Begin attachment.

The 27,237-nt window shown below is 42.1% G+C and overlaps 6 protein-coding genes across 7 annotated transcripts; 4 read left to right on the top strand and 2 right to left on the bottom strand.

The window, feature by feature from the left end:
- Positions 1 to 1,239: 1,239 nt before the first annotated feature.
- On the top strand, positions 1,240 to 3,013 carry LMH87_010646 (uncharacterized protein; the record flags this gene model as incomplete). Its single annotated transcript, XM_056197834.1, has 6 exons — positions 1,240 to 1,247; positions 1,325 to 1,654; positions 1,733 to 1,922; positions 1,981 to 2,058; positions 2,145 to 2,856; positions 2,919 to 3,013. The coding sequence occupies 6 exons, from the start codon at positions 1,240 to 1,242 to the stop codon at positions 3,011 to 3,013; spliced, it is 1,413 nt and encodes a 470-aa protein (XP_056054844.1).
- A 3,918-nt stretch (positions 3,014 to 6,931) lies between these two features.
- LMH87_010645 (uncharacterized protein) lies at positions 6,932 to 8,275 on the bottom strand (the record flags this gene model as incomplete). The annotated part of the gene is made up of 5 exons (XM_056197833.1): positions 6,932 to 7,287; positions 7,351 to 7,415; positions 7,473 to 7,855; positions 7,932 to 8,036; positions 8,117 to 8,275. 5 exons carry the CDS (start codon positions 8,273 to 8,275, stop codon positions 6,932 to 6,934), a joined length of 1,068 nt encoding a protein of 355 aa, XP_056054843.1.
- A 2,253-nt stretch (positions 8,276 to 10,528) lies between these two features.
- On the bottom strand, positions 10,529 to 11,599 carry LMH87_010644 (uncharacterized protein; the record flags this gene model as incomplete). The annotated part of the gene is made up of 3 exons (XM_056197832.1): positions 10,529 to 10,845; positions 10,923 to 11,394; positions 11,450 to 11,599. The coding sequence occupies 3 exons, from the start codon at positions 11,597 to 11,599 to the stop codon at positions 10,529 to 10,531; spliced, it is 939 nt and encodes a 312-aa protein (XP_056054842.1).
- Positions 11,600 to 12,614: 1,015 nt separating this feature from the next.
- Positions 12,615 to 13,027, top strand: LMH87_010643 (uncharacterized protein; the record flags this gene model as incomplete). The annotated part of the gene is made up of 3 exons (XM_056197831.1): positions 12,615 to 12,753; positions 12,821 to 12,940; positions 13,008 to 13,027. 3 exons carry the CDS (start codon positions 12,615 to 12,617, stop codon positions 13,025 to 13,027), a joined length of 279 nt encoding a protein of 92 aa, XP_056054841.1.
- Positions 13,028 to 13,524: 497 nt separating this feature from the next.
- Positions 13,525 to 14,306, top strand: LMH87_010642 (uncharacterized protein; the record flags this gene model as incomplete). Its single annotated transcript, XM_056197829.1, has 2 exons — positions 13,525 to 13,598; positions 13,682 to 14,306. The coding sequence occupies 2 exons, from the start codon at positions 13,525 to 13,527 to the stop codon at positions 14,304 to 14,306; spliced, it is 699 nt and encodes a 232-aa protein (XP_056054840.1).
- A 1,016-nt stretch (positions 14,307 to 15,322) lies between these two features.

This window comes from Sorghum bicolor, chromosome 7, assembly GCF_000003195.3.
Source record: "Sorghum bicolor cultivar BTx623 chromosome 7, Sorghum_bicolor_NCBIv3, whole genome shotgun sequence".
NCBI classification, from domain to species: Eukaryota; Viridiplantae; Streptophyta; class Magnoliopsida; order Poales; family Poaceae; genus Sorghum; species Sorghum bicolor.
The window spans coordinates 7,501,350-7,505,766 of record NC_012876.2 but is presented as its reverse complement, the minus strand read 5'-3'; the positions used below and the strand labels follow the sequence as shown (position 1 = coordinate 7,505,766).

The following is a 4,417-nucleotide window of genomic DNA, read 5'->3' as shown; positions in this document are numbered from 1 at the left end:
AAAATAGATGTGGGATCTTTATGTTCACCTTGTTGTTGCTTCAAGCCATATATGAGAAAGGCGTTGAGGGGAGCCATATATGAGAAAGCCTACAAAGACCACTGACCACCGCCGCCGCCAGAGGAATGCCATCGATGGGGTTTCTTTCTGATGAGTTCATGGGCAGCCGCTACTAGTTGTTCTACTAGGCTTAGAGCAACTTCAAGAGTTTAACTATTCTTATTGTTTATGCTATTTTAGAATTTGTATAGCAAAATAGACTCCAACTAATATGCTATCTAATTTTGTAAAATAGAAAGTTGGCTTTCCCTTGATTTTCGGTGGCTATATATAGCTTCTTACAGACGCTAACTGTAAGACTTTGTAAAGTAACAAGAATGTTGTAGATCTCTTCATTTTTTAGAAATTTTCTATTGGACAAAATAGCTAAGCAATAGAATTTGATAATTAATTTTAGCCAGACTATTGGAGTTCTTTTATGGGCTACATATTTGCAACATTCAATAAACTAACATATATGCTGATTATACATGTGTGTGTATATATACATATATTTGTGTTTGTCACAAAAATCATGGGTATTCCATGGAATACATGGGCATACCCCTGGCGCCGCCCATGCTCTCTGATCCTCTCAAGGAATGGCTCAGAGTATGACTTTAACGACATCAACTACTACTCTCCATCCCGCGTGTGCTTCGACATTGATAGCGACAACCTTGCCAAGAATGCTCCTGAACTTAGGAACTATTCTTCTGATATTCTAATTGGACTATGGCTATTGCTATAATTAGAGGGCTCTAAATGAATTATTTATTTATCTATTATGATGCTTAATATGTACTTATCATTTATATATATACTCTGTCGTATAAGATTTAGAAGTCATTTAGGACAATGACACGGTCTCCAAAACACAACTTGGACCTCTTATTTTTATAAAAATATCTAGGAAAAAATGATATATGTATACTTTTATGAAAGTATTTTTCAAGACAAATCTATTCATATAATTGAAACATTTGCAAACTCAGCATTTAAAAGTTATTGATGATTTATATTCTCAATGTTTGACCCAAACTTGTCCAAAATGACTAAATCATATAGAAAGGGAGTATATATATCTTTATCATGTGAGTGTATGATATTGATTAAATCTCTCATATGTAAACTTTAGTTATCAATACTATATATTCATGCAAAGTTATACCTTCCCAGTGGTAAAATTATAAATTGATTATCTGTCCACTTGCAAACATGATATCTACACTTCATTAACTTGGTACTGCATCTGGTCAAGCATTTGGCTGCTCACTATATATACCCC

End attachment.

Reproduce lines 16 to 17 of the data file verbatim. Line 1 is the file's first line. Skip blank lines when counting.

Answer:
NCBI classification, from domain to species: Eukaryota; Viridiplantae; Streptophyta; class Magnoliopsida; order Poales; family Poaceae; genus Sorghum; species Sorghum bicolor.
The window spans coordinates 7,501,350-7,505,766 of record NC_012876.2 but is presented as its reverse complement, the minus strand read 5'-3'; the positions used below and the strand labels follow the sequence as shown (position 1 = coordinate 7,505,766).